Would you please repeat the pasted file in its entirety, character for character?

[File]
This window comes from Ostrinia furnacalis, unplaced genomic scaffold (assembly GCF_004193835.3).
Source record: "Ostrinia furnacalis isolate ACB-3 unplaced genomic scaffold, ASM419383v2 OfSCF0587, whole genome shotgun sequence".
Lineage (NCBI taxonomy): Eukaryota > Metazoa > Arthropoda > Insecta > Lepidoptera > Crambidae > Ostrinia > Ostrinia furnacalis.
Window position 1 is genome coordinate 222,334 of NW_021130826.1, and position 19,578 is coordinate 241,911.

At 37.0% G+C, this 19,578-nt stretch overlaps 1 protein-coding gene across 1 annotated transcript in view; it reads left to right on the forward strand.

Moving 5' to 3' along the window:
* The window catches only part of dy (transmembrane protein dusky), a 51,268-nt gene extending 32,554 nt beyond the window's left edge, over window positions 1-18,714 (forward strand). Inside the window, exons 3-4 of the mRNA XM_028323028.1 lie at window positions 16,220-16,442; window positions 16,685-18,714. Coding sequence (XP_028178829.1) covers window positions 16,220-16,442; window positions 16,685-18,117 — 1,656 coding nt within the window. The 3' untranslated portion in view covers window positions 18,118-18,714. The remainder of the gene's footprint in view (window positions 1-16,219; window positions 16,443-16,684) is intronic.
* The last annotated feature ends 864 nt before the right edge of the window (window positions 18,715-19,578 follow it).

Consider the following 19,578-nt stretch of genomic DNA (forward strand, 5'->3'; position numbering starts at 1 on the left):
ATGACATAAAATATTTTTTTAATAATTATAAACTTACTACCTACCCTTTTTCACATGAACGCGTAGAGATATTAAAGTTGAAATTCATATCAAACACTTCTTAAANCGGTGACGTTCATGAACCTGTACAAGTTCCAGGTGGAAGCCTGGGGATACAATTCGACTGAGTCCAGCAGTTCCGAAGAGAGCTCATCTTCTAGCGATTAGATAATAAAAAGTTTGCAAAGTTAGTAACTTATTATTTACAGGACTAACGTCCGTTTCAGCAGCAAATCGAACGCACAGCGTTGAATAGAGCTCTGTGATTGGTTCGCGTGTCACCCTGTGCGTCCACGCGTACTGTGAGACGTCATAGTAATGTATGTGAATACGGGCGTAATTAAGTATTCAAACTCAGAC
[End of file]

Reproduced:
This window comes from Ostrinia furnacalis, unplaced genomic scaffold (assembly GCF_004193835.3).
Source record: "Ostrinia furnacalis isolate ACB-3 unplaced genomic scaffold, ASM419383v2 OfSCF0587, whole genome shotgun sequence".
Lineage (NCBI taxonomy): Eukaryota > Metazoa > Arthropoda > Insecta > Lepidoptera > Crambidae > Ostrinia > Ostrinia furnacalis.
Window position 1 is genome coordinate 222,334 of NW_021130826.1, and position 19,578 is coordinate 241,911.

At 37.0% G+C, this 19,578-nt stretch overlaps 1 protein-coding gene across 1 annotated transcript in view; it reads left to right on the forward strand.

Moving 5' to 3' along the window:
* The window catches only part of dy (transmembrane protein dusky), a 51,268-nt gene extending 32,554 nt beyond the window's left edge, over window positions 1-18,714 (forward strand). Inside the window, exons 3-4 of the mRNA XM_028323028.1 lie at window positions 16,220-16,442; window positions 16,685-18,714. Coding sequence (XP_028178829.1) covers window positions 16,220-16,442; window positions 16,685-18,117 — 1,656 coding nt within the window. The 3' untranslated portion in view covers window positions 18,118-18,714. The remainder of the gene's footprint in view (window positions 1-16,219; window positions 16,443-16,684) is intronic.
* The last annotated feature ends 864 nt before the right edge of the window (window positions 18,715-19,578 follow it).

Consider the following 19,578-nt stretch of genomic DNA (forward strand, 5'->3'; position numbering starts at 1 on the left):
ATGACATAAAATATTTTTTTAATAATTATAAACTTACTACCTACCCTTTTTCACATGAACGCGTAGAGATATTAAAGTTGAAATTCATATCAAACACTTCTTAAANCGGTGACGTTCATGAACCTGTACAAGTTCCAGGTGGAAGCCTGGGGATACAATTCGACTGAGTCCAGCAGTTCCGAAGAGAGCTCATCTTCTAGCGATTAGATAATAAAAAGTTTGCAAAGTTAGTAACTTATTATTTACAGGACTAACGTCCGTTTCAGCAGCAAATCGAACGCACAGCGTTGAATAGAGCTCTGTGATTGGTTCGCGTGTCACCCTGTGCGTCCACGCGTACTGTGAGACGTCATAGTAATGTATGTGAATACGGGCGTAATTAAGTATTCAAACTCAGAC